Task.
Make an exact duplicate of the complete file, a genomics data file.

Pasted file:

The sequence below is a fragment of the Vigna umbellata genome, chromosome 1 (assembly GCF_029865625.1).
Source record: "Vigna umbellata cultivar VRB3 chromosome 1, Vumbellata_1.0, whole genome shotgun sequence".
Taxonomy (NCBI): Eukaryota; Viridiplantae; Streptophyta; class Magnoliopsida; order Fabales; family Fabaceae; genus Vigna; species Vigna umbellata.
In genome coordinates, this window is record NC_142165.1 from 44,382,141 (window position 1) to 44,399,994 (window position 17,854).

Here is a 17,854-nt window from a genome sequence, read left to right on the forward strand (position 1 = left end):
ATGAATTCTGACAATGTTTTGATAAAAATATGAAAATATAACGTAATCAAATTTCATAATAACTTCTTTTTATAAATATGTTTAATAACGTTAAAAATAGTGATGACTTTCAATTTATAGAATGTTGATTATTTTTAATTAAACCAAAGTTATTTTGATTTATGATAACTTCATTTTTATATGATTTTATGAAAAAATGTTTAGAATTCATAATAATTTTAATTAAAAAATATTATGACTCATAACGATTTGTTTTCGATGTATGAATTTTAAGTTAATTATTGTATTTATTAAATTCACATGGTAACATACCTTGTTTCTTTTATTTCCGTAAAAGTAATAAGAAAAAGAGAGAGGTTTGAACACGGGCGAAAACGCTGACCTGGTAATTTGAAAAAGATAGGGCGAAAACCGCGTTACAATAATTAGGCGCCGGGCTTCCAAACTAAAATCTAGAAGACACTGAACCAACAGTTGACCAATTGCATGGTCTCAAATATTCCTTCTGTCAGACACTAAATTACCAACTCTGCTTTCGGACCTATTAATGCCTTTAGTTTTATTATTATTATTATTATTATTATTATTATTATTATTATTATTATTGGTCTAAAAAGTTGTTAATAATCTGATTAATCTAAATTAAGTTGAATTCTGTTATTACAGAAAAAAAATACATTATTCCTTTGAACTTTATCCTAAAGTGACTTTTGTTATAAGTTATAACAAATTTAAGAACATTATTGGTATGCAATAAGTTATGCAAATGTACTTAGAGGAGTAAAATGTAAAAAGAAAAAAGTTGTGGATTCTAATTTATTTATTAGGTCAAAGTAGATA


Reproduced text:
The sequence below is a fragment of the Vigna umbellata genome, chromosome 1 (assembly GCF_029865625.1).
Source record: "Vigna umbellata cultivar VRB3 chromosome 1, Vumbellata_1.0, whole genome shotgun sequence".
Taxonomy (NCBI): Eukaryota; Viridiplantae; Streptophyta; class Magnoliopsida; order Fabales; family Fabaceae; genus Vigna; species Vigna umbellata.
In genome coordinates, this window is record NC_142165.1 from 44,382,141 (window position 1) to 44,399,994 (window position 17,854).

Here is a 17,854-nt window from a genome sequence, read left to right on the forward strand (position 1 = left end):
ATGAATTCTGACAATGTTTTGATAAAAATATGAAAATATAACGTAATCAAATTTCATAATAACTTCTTTTTATAAATATGTTTAATAACGTTAAAAATAGTGATGACTTTCAATTTATAGAATGTTGATTATTTTTAATTAAACCAAAGTTATTTTGATTTATGATAACTTCATTTTTATATGATTTTATGAAAAAATGTTTAGAATTCATAATAATTTTAATTAAAAAATATTATGACTCATAACGATTTGTTTTCGATGTATGAATTTTAAGTTAATTATTGTATTTATTAAATTCACATGGTAACATACCTTGTTTCTTTTATTTCCGTAAAAGTAATAAGAAAAAGAGAGAGGTTTGAACACGGGCGAAAACGCTGACCTGGTAATTTGAAAAAGATAGGGCGAAAACCGCGTTACAATAATTAGGCGCCGGGCTTCCAAACTAAAATCTAGAAGACACTGAACCAACAGTTGACCAATTGCATGGTCTCAAATATTCCTTCTGTCAGACACTAAATTACCAACTCTGCTTTCGGACCTATTAATGCCTTTAGTTTTATTATTATTATTATTATTATTATTATTATTATTATTATTATTATTGGTCTAAAAAGTTGTTAATAATCTGATTAATCTAAATTAAGTTGAATTCTGTTATTACAGAAAAAAAATACATTATTCCTTTGAACTTTATCCTAAAGTGACTTTTGTTATAAGTTATAACAAATTTAAGAACATTATTGGTATGCAATAAGTTATGCAAATGTACTTAGAGGAGTAAAATGTAAAAAGAAAAAAGTTGTGGATTCTAATTTATTTATTAGGTCAAAGTAGATA